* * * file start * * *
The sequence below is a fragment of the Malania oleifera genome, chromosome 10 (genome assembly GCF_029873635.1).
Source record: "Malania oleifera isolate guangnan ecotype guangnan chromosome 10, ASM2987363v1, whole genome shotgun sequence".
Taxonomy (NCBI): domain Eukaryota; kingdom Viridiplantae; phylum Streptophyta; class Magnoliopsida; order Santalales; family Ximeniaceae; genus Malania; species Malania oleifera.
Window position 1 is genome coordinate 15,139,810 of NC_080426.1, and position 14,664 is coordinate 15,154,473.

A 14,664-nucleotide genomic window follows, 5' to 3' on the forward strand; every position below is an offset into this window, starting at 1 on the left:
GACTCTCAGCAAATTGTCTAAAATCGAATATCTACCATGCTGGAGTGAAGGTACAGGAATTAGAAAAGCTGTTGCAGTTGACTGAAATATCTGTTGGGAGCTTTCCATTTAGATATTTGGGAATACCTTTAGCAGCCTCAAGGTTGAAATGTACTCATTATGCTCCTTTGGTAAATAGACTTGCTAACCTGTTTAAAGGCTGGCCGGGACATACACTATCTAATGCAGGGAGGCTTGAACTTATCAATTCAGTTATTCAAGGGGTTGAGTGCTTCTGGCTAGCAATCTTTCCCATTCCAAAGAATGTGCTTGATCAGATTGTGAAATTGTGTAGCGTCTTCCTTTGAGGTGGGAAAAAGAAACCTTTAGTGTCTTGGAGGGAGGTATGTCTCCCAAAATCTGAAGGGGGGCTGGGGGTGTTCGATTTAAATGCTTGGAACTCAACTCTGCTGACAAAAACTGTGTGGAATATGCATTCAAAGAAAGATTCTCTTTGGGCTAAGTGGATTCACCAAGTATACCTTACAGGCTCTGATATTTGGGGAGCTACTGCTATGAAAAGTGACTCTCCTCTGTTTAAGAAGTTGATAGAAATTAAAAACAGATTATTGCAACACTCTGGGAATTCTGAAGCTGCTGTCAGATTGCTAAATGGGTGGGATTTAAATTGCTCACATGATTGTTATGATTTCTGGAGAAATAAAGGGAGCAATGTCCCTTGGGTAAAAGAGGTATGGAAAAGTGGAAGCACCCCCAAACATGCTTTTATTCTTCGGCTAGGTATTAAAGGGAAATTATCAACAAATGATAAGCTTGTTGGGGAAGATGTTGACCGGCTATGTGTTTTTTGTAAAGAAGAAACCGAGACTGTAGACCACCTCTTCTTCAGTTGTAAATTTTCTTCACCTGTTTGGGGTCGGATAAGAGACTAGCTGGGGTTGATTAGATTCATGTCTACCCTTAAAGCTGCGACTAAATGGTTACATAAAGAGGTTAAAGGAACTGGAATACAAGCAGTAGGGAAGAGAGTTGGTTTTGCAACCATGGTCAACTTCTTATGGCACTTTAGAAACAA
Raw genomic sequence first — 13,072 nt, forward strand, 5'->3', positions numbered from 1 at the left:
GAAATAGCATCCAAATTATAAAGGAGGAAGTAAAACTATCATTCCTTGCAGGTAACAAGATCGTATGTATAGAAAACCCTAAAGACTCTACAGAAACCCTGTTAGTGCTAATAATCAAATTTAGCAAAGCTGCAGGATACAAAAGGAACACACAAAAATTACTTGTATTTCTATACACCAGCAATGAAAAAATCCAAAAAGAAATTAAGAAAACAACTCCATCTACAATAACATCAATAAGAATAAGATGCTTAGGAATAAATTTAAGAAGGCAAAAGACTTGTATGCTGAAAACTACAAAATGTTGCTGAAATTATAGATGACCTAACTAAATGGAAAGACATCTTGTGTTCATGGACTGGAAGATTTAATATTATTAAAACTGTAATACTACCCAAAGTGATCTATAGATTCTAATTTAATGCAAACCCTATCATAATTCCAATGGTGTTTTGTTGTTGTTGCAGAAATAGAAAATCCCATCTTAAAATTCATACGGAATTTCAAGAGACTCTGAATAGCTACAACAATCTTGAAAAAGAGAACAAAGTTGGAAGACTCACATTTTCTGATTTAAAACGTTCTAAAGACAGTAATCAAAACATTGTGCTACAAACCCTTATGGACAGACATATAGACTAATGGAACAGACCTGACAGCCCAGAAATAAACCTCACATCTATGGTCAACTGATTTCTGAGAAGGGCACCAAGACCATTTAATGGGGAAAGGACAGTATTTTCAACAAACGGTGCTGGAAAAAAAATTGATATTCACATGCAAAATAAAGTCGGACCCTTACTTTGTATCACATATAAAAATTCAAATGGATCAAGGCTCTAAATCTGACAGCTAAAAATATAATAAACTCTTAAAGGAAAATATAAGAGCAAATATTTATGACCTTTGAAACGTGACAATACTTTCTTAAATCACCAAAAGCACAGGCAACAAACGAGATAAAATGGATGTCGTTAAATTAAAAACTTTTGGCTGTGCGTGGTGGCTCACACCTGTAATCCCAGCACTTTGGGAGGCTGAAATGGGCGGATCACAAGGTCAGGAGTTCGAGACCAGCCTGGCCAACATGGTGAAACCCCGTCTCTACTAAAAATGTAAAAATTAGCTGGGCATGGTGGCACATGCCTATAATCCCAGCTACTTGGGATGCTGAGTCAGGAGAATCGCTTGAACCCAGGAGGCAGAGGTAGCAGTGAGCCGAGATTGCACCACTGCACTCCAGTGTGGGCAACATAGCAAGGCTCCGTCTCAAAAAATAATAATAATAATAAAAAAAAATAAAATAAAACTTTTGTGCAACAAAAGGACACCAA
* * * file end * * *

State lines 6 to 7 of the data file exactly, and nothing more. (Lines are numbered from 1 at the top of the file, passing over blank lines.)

GACTCTCAGCAAATTGTCTAAAATCGAATATCTACCATGCTGGAGTGAAGGTACAGGAATTAGAAAAGCTGTTGCAGTTGACTGAAATATCTGTTGGGAGCTTTCCATTTAGATATTTGGGAATACCTTTAGCAGCCTCAAGGTTGAAATGTACTCATTATGCTCCTTTGGTAAATAGACTTGCTAACCTGTTTAAAGGCTGGCCGGGACATACACTATCTAATGCAGGGAGGCTTGAACTTATCAATTCAGTTATTCAAGGGGTTGAGTGCTTCTGGCTAGCAATCTTTCCCATTCCAAAGAATGTGCTTGATCAGATTGTGAAATTGTGTAGCGTCTTCCTTTGAGGTGGGAAAAAGAAACCTTTAGTGTCTTGGAGGGAGGTATGTCTCCCAAAATCTGAAGGGGGGCTGGGGGTGTTCGATTTAAATGCTTGGAACTCAACTCTGCTGACAAAAACTGTGTGGAATATGCATTCAAAGAAAGATTCTCTTTGGGCTAAGTGGATTCACCAAGTATACCTTACAGGCTCTGATATTTGGGGAGCTACTGCTATGAAAAGTGACTCTCCTCTGTTTAAGAAGTTGATAGAAATTAAAAACAGATTATTGCAACACTCTGGGAATTCTGAAGCTGCTGTCAGATTGCTAAATGGGTGGGATTTAAATTGCTCACATGATTGTTATGATTTCTGGAGAAATAAAGGGAGCAATGTCCCTTGGGTAAAAGAGGTATGGAAAAGTGGAAGCACCCCCAAACATGCTTTTATTCTTCGGCTAGGTATTAAAGGGAAATTATCAACAAATGATAAGCTTGTTGGGGAAGATGTTGACCGGCTATGTGTTTTTTGTAAAGAAGAAACCGAGACTGTAGACCACCTCTTCTTCAGTTGTAAATTTTCTTCACCTGTTTGGGGTCGGATAAGAGACTAGCTGGGGTTGATTAGATTCATGTCTACCCTTAAAGCTGCGACTAAATGGTTACATAAAGAGGTTAAAGGAACTGGAATACAAGCAGTAGGGAAGAGAGTTGGTTTTGCAACCATGGTCAACTTCTTATGGCACTTTAGAAACAA
Raw genomic sequence first — 13,072 nt, forward strand, 5'->3', positions numbered from 1 at the left: